This is the untold story of how some of Germany's top aristocrats contributed to Hitler's secret diplomacy during the Third Reich, providing a direct line to their influential contacts and relations across Europe - especially in Britain, where their contacts included the press baron and Daily Mail owner Lord Rothermere and the future King Edward VIII. Using previously unexplored sources from Britain, Germany, the Netherlands, the Czech Republic, and the USA, Karina Urbach unravels the story of top-level go-betweens such as the Duke of Coburg, grandson of Queen Victoria, and the seductive Stephanie von Hohenlohe, who rose from a life of poverty in Vienna to become a princess and an intimate of Adolf Hitler. As Urbach shows, Coburg and other senior aristocrats were tasked with some of Germany's most secret foreign policy missions from the First World War onwards, culminating in their role as Hitler's trusted go-betweens, as he readied Germany for conflict during the 1930s - and later, in the Second World War.
Tracing what became of these high-level go-betweens in the years after the Nazi collapse in 1945 - from prominent media careers to sunny retirements in Marbella - the book concludes with an assessment of their overall significance in the foreign policy of the Third Reich.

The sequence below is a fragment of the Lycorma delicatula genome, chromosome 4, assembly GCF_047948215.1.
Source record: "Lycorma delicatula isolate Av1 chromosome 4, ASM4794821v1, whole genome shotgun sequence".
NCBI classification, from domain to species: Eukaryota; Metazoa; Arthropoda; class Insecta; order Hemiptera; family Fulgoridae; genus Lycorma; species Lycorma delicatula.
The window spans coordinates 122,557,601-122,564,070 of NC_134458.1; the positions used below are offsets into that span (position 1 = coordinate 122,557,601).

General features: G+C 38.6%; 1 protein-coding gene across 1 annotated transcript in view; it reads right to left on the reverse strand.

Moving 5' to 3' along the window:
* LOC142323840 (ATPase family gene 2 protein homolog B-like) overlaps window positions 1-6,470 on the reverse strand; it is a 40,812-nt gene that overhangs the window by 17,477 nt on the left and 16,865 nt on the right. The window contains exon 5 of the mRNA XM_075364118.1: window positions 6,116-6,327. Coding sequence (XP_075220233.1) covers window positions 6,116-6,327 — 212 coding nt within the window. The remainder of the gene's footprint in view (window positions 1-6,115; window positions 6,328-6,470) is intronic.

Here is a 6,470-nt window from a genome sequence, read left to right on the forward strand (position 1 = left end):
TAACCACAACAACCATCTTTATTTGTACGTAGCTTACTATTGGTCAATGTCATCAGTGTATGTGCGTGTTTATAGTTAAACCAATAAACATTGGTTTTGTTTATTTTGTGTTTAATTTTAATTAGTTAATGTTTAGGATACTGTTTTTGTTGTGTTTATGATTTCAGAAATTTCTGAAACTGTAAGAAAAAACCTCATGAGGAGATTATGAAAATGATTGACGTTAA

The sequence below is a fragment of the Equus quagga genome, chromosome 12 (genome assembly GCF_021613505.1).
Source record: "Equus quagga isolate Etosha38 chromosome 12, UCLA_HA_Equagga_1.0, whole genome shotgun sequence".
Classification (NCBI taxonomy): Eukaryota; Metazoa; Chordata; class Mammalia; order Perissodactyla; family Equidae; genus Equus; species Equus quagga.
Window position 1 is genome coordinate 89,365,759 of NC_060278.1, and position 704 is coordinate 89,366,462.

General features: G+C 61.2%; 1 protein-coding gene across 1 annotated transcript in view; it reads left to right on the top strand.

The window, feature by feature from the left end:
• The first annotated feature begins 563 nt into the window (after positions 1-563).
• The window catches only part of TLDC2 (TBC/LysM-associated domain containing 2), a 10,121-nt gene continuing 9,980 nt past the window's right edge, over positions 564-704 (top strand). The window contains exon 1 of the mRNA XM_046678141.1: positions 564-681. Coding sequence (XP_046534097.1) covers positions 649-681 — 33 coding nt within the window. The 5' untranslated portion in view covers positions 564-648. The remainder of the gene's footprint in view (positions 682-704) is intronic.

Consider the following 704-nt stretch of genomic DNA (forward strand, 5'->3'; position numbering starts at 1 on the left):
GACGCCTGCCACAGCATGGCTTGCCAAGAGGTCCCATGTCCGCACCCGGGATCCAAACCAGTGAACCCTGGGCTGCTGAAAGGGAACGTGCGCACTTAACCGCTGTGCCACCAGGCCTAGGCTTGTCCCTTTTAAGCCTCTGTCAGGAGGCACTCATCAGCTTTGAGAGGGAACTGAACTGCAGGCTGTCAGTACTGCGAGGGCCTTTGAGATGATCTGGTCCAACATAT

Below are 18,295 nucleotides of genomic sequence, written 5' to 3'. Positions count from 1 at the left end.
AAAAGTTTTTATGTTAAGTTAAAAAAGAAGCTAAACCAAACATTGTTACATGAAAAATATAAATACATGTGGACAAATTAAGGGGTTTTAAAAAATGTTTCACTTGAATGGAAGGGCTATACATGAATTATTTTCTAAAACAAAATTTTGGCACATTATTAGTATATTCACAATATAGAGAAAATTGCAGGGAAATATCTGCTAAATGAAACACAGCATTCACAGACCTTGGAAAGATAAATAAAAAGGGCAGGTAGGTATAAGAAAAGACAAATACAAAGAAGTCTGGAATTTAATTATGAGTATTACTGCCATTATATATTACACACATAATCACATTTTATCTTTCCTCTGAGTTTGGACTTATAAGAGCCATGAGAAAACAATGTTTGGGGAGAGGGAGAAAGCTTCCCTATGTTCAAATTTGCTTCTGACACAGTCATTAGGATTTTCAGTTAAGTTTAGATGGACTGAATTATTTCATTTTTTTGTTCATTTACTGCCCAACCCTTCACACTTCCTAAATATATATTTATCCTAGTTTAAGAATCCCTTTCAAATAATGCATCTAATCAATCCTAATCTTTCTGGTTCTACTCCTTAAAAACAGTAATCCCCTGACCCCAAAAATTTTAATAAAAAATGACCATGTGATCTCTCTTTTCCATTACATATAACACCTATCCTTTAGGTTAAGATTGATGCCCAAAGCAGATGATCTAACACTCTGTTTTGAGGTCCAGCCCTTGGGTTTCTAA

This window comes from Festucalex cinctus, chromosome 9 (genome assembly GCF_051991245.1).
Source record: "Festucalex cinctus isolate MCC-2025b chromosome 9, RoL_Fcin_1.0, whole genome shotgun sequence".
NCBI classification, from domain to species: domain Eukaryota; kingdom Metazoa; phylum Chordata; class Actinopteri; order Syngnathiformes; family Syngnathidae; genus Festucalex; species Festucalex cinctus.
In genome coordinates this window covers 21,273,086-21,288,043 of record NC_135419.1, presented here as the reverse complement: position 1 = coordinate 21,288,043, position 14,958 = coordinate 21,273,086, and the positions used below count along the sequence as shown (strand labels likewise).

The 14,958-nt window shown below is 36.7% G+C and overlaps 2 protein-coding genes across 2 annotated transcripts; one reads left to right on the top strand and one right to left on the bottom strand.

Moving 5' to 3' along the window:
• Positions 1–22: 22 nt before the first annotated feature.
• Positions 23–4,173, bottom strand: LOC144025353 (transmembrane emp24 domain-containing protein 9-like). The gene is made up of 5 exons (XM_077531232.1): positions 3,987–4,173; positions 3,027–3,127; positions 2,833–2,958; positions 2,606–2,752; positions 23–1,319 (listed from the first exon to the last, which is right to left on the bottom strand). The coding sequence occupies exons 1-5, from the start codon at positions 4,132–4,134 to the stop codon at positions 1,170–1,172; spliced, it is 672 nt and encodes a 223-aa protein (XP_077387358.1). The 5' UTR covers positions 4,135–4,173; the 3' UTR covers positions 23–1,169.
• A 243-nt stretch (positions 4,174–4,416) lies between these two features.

Karina Urbach was a Kurt-Hahn-Scholar at the University of Cambridge, where she took her MPhil and PhD. For her German Habilitation she was awarded the Bavarian Ministry of Culture prize. She has published on 19th and 20th century European history and recently co-edited a book on Intelligence with Stanford University Press (2013). The TLS praised her 'carefully researched and gracefully written' monograph on Bismarck's policy towards Britain, and Christopher Clark called her biography of Queen Victoria 'a gripping read'. She is currently at the Institute of Historical Research, University of London, and has worked as historical advisor on many BBC and German TV documentaries.
PART I: GO-BETWEENS BEFORE HITLER; PART II: HITLER'S GO-BETWEENS